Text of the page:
Virtual Desktop has collaborated with Qualcomm to integrate the company’s Snapdragon Game Super Resolution, a software enhancement squarely targeted at increasing the wireless streaming quality and latency of PC visuals to Quest 2.

Virtual Desktop is a great tool not only because it provides Quest users wireless access to their computers, but because its developer, Guy Godin, is constantly adding in new features to tempt users away from using built-in solutions, i.e. Air Link.

That’s a tall order since Air Link is free and actually pretty great, letting Quest users connect to their VR-ready PCs to play games like Half-Life: Alyx, but Virtual Desktop goes a few steps further. With its PC native application developed for high quality wireless Quest streaming, you can do things like cycle through multiple physical monitors and even connect to up to four separate computers—a feature set you probably won’t see on the Air Link change log.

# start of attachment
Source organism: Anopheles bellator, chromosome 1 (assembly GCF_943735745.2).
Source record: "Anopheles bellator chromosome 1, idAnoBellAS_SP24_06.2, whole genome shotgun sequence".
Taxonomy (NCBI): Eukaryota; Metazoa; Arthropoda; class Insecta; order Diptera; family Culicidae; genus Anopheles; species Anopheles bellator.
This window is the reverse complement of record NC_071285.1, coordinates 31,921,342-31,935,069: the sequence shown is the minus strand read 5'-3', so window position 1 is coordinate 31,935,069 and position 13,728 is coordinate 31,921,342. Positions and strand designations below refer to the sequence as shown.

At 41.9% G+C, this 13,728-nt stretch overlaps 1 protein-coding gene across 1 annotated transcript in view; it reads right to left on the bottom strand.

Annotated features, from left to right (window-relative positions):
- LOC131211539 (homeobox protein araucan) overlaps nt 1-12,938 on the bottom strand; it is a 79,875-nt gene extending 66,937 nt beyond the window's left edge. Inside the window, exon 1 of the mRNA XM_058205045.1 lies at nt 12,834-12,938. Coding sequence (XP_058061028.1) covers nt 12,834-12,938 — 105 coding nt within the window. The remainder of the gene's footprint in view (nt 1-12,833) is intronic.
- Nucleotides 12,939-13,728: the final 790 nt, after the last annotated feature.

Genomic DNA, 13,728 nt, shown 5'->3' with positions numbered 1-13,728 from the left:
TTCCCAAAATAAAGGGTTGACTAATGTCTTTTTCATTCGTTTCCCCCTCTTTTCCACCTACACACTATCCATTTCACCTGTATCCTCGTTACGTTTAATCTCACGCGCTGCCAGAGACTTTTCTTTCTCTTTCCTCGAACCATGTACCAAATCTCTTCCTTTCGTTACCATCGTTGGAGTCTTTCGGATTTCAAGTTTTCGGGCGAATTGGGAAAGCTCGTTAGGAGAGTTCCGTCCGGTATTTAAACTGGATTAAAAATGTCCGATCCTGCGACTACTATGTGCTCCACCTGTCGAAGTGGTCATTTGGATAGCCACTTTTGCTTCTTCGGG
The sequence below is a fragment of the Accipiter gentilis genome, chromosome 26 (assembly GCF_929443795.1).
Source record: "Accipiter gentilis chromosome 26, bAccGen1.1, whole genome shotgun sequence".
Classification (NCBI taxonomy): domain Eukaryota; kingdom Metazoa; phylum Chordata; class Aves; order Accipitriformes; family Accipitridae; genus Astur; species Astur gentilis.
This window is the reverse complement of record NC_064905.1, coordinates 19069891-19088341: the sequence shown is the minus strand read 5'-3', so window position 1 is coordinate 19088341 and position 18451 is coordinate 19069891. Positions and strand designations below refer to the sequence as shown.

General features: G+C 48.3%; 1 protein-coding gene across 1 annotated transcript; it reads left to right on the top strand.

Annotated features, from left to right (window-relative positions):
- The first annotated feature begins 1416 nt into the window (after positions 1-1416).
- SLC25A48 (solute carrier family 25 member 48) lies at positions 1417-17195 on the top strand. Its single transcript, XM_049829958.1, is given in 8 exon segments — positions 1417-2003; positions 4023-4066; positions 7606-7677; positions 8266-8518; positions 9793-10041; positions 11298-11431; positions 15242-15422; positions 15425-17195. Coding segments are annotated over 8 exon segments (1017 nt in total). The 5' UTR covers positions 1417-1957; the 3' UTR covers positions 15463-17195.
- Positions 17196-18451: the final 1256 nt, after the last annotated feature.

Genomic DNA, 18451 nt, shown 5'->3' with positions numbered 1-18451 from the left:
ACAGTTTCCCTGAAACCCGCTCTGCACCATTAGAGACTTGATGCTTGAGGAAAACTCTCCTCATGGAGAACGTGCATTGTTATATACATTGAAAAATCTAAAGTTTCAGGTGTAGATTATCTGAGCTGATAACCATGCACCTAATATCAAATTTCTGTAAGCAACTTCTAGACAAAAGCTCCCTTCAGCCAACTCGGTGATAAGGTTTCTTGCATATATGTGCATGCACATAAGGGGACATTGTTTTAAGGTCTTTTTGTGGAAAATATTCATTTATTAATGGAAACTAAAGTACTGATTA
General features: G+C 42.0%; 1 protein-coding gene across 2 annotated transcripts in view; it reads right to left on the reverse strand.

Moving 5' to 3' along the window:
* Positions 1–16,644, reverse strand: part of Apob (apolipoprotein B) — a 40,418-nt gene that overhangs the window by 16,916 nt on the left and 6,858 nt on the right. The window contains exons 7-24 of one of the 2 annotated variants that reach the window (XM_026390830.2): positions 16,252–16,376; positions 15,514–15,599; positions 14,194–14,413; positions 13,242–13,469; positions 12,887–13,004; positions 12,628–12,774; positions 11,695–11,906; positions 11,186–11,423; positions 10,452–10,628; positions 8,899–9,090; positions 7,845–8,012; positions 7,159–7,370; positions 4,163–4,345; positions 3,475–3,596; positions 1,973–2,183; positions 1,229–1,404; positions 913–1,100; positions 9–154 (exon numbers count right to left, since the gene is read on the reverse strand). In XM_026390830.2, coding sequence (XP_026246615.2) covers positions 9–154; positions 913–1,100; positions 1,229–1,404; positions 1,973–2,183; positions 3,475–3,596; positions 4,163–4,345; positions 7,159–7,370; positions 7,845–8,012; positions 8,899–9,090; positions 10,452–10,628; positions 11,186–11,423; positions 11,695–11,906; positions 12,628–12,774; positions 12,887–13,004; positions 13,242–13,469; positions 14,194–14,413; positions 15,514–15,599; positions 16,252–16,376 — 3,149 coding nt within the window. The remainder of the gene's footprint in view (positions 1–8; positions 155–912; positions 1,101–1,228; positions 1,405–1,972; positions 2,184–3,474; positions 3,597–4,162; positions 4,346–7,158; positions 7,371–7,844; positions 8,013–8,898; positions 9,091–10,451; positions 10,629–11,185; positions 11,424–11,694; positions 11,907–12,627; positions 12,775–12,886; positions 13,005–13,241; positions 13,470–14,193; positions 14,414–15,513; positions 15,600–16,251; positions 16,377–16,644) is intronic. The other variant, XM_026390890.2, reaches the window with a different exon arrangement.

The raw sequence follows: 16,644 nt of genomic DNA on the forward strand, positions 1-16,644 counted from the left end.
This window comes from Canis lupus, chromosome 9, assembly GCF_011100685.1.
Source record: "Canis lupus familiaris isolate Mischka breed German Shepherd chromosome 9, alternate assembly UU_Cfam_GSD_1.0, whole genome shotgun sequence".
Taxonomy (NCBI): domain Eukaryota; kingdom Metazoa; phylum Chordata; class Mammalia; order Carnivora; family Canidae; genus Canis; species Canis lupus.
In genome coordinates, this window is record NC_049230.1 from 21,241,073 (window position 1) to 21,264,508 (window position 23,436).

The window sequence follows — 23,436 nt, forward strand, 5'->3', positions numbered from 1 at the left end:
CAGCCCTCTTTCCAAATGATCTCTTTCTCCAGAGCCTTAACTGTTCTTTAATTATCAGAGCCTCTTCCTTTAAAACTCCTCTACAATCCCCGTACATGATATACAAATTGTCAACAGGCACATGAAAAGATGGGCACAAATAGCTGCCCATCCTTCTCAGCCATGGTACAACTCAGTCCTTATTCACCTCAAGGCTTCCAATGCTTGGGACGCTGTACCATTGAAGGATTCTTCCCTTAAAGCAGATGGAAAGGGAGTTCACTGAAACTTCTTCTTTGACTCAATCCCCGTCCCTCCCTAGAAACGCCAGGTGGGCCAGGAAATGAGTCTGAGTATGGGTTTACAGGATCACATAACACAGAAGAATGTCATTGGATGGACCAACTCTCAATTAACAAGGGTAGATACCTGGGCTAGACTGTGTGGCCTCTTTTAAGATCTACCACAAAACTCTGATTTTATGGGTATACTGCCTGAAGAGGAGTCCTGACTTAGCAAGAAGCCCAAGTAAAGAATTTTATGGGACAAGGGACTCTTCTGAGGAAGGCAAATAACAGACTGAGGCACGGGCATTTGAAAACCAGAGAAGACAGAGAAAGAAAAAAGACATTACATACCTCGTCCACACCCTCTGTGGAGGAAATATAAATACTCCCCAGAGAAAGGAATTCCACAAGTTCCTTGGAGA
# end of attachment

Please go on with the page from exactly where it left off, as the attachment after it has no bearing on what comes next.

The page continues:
Now Godin has worked with Qualcomm to integrate the company’s Snapdragon Game Super Resolution for built-in upscaling, essentially creating higher resolution images from lower resolution inputs so it can be served up to Quest in higher fidelity. Check out the results below:

Because producing clearer visuals with fewer resources is the name of the game, Qualcomm says in a blog post that its techniques can also reduce wireless bandwidth, system pressure, memory, and provide power requirements.

Godin says in a Reddit post that the new upscaling works with “Potato, Low, Medium quality (up to 120fps) and High (up to 90fps), and it upscales to Ultra resolution under the hood. It can work with SSW enabled as well and doesn’t introduce any additional latency.”

You can get Virtual Desktop on Quest over at the Quest Store, priced at $20. It’s also available on Pico Neo 3 and Pico 4, which you can find in-headset over on the Pico Store.